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December 2013
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"Kepler Object of Interest" --A Major Step in the Search for a Twin Solar System (Today's Most Popular)

 

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This past December, a team of European astrophysicists discovered the most extensive planetary system to date, orbiting star KOI-351. The star system has seven planets, more than in other known planetary systems arranged in a similar fashion to the eight planets in the Solar System, with small rocky planets close to the parent star and gas giant planets at greater distances.

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NASA Sued for Failure to Examine 'Sudden' Appearance of a White Rock as Evidence of Life on Mars

 

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Earlier this week NASA reported that it was being sued because the space agency had failed to conduct a proper examination of a white rock as "life" on Mars, which had mysteriously appeared in front of the Opportunity rover. The lawsuit alleges that NASA did not properly examine the object well enough to conclude that it was "just" a rock. NASA said the appearance of the rock was caused by the nearby impact that sent the rock toward the rover, or, most likely, Opportunity knocked the rock from the ground and no one noticed until later.

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"Rogue Asteroids the Norm in Our Solar System" --MIT & Paris Observatory

 

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In the 1980s, scientists' view of the solar system's asteroids was essentially static: Asteroids that formed near the sun remained near the sun; those that formed farther out stayed on the outskirts. But in the last decade, astronomers have detected asteroids with compositions unexpected for their locations in space: Those that looked like they formed in warmer environments were found further out in the solar system, and vice versa. Scientists considered these objects to be anomalous "rogue" asteroids.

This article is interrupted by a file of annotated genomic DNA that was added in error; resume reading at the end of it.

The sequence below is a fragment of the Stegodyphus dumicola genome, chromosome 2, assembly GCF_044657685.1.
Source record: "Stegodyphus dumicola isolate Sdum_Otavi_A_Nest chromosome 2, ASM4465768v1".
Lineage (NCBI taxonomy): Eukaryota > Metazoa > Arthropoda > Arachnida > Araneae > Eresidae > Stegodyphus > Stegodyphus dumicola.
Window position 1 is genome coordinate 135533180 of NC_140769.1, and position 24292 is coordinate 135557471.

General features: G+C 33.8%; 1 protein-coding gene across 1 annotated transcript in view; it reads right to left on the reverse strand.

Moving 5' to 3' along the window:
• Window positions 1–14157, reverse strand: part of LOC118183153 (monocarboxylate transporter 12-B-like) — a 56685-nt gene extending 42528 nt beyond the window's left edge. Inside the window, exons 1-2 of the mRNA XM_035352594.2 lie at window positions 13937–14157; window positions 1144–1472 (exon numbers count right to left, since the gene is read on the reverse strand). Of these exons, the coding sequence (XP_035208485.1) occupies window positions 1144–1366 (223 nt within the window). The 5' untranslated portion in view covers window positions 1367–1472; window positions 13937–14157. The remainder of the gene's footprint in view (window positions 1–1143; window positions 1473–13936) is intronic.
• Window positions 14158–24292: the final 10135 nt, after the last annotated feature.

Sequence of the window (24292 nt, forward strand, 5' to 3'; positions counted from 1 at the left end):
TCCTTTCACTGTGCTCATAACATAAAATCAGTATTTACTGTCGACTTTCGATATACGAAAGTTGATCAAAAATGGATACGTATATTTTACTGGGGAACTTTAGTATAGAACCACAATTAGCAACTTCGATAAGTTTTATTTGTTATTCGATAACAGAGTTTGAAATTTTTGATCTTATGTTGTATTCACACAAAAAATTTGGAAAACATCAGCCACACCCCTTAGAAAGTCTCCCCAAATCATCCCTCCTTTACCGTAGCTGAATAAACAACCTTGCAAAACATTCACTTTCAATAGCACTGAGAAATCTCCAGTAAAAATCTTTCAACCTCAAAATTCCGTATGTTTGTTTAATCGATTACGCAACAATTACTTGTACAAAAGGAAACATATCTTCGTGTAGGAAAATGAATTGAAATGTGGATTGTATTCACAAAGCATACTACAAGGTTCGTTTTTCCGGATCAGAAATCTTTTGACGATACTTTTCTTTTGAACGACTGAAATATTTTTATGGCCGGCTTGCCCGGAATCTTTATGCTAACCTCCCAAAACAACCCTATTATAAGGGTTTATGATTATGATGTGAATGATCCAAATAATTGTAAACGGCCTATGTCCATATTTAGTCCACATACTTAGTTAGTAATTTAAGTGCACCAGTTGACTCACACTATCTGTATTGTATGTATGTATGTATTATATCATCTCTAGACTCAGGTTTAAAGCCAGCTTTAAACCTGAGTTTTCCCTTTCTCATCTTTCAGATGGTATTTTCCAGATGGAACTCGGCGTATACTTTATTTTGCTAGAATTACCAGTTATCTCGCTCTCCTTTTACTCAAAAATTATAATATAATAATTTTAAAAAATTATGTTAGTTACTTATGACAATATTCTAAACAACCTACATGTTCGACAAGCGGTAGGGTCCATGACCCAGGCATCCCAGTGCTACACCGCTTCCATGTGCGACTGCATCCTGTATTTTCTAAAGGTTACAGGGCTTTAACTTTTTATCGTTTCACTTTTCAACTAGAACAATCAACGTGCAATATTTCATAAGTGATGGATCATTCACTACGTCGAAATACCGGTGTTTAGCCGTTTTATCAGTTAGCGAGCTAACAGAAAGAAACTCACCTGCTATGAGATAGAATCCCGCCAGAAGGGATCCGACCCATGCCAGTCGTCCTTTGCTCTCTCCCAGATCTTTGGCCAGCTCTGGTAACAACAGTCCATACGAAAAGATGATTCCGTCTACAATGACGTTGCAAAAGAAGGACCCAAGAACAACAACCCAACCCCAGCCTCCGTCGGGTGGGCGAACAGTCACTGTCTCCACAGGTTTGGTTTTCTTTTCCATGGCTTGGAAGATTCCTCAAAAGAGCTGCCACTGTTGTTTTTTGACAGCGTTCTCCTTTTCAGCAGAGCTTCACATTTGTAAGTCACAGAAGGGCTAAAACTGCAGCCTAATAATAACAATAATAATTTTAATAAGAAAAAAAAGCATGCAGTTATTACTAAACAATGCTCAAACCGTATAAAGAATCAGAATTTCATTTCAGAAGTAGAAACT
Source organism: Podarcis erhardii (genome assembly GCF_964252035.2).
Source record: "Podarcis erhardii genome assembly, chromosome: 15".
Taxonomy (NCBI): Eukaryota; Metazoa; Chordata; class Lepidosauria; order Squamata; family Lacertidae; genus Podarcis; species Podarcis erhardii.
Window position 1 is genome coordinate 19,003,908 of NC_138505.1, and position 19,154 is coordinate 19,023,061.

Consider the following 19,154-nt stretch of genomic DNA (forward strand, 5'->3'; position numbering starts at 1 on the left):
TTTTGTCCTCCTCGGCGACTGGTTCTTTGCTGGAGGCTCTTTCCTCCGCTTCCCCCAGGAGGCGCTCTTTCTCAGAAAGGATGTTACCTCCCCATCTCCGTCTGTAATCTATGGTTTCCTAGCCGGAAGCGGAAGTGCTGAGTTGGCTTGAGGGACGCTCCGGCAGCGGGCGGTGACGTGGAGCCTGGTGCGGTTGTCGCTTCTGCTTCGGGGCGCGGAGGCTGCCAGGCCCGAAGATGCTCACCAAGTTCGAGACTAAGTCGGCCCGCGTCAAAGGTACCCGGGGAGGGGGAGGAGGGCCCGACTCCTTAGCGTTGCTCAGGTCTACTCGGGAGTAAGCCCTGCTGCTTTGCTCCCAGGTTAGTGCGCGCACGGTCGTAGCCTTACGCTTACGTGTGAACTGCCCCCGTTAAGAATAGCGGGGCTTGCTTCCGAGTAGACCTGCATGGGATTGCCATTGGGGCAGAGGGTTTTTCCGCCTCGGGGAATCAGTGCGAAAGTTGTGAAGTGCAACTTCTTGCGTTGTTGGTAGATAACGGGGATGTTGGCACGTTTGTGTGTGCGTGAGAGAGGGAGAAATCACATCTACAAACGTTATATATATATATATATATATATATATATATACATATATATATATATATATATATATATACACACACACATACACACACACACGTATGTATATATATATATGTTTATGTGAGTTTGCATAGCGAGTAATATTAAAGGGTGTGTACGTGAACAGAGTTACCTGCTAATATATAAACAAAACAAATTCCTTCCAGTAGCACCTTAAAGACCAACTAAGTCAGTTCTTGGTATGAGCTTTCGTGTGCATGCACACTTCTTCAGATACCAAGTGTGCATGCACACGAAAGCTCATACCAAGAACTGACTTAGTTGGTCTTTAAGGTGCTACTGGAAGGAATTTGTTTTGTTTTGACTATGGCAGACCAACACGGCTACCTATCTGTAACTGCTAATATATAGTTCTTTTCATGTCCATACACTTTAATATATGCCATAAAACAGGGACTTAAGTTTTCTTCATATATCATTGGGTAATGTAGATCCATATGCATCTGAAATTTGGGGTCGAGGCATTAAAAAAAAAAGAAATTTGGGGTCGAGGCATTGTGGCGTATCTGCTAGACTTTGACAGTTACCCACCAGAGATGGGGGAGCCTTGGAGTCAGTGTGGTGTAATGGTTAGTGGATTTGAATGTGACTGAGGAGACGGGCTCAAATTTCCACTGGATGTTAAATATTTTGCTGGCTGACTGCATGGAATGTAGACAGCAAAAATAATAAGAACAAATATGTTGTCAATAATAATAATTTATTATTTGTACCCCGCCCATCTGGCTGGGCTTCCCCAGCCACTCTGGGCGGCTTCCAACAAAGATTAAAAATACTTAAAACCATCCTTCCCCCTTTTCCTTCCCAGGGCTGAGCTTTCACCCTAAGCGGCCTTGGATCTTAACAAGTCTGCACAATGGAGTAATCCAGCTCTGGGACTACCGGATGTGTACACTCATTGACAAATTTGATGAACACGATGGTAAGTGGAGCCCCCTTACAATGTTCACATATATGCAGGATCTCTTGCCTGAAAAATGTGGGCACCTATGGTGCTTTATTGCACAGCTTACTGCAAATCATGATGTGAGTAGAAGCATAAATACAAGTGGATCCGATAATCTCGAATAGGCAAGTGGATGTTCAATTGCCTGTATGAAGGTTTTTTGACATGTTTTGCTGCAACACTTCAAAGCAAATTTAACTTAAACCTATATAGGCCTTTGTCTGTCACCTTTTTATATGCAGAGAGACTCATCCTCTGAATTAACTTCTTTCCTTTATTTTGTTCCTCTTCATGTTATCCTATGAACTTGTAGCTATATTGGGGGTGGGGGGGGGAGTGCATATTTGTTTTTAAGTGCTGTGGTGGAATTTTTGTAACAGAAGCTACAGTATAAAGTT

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1st Cloud Map Created for 3rd Closest Star System to Earth

 

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The closest brown dwarfs to the Solar System form a pair called Luhman 16AB that lies just six light-years from Earth in the southern constellation of Vela (The Sail). The distance to this brown dwarf pair is 6.5 light years – so close that Earth’s television transmissions from 2006 are now arriving there. This pair is the third closest system to the Earth, after Alpha Centauri and Barnard's Star, but it was only discovered in early 2013. The distance to this brown dwarf pair is 6.5 light years – so close that Earth’s television transmissions from 2006 are now arriving there.The fainter component, Luhman 16B, had already been found to be changing slightly in brightness every few hours as it rotated -- a clue that it might have marked surface features. 

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Jupiter Once Migrated Causing Massive Disruption to the Solar System